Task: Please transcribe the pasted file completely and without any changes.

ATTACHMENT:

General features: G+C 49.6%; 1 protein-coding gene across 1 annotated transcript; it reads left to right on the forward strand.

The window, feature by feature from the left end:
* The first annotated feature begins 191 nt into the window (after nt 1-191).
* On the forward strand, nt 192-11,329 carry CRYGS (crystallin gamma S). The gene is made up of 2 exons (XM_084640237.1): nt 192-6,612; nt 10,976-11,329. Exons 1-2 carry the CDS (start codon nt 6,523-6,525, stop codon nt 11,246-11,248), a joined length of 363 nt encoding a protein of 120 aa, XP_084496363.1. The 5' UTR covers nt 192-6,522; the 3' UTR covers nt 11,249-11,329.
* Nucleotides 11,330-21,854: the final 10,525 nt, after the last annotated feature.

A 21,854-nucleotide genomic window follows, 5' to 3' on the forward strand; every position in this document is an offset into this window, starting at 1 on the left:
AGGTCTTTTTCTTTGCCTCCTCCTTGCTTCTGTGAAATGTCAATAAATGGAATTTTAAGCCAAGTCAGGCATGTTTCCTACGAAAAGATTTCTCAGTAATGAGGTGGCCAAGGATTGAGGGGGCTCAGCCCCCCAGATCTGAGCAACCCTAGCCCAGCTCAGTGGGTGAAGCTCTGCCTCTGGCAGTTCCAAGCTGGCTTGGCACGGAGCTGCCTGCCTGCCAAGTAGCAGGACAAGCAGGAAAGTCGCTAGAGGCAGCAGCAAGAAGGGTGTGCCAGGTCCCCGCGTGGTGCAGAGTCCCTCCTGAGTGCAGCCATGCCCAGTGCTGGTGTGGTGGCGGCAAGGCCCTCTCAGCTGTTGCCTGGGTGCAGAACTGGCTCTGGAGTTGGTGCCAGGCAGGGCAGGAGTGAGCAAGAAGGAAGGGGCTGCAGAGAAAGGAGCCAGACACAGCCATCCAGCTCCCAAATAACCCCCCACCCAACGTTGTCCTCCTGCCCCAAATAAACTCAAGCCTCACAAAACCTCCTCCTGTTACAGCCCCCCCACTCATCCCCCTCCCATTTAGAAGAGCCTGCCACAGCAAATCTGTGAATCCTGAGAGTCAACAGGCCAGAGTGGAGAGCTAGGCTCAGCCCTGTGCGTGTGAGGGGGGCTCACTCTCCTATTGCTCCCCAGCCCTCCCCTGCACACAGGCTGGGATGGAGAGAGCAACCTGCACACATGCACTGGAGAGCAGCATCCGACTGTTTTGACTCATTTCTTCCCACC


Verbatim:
General features: G+C 49.6%; 1 protein-coding gene across 1 annotated transcript; it reads left to right on the forward strand.

The window, feature by feature from the left end:
* The first annotated feature begins 191 nt into the window (after nt 1-191).
* On the forward strand, nt 192-11,329 carry CRYGS (crystallin gamma S). The gene is made up of 2 exons (XM_084640237.1): nt 192-6,612; nt 10,976-11,329. Exons 1-2 carry the CDS (start codon nt 6,523-6,525, stop codon nt 11,246-11,248), a joined length of 363 nt encoding a protein of 120 aa, XP_084496363.1. The 5' UTR covers nt 192-6,522; the 3' UTR covers nt 11,249-11,329.
* Nucleotides 11,330-21,854: the final 10,525 nt, after the last annotated feature.

A 21,854-nucleotide genomic window follows, 5' to 3' on the forward strand; every position in this document is an offset into this window, starting at 1 on the left:
AGGTCTTTTTCTTTGCCTCCTCCTTGCTTCTGTGAAATGTCAATAAATGGAATTTTAAGCCAAGTCAGGCATGTTTCCTACGAAAAGATTTCTCAGTAATGAGGTGGCCAAGGATTGAGGGGGCTCAGCCCCCCAGATCTGAGCAACCCTAGCCCAGCTCAGTGGGTGAAGCTCTGCCTCTGGCAGTTCCAAGCTGGCTTGGCACGGAGCTGCCTGCCTGCCAAGTAGCAGGACAAGCAGGAAAGTCGCTAGAGGCAGCAGCAAGAAGGGTGTGCCAGGTCCCCGCGTGGTGCAGAGTCCCTCCTGAGTGCAGCCATGCCCAGTGCTGGTGTGGTGGCGGCAAGGCCCTCTCAGCTGTTGCCTGGGTGCAGAACTGGCTCTGGAGTTGGTGCCAGGCAGGGCAGGAGTGAGCAAGAAGGAAGGGGCTGCAGAGAAAGGAGCCAGACACAGCCATCCAGCTCCCAAATAACCCCCCACCCAACGTTGTCCTCCTGCCCCAAATAAACTCAAGCCTCACAAAACCTCCTCCTGTTACAGCCCCCCCACTCATCCCCCTCCCATTTAGAAGAGCCTGCCACAGCAAATCTGTGAATCCTGAGAGTCAACAGGCCAGAGTGGAGAGCTAGGCTCAGCCCTGTGCGTGTGAGGGGGGCTCACTCTCCTATTGCTCCCCAGCCCTCCCCTGCACACAGGCTGGGATGGAGAGAGCAACCTGCACACATGCACTGGAGAGCAGCATCCGACTGTTTTGACTCATTTCTTCCCACC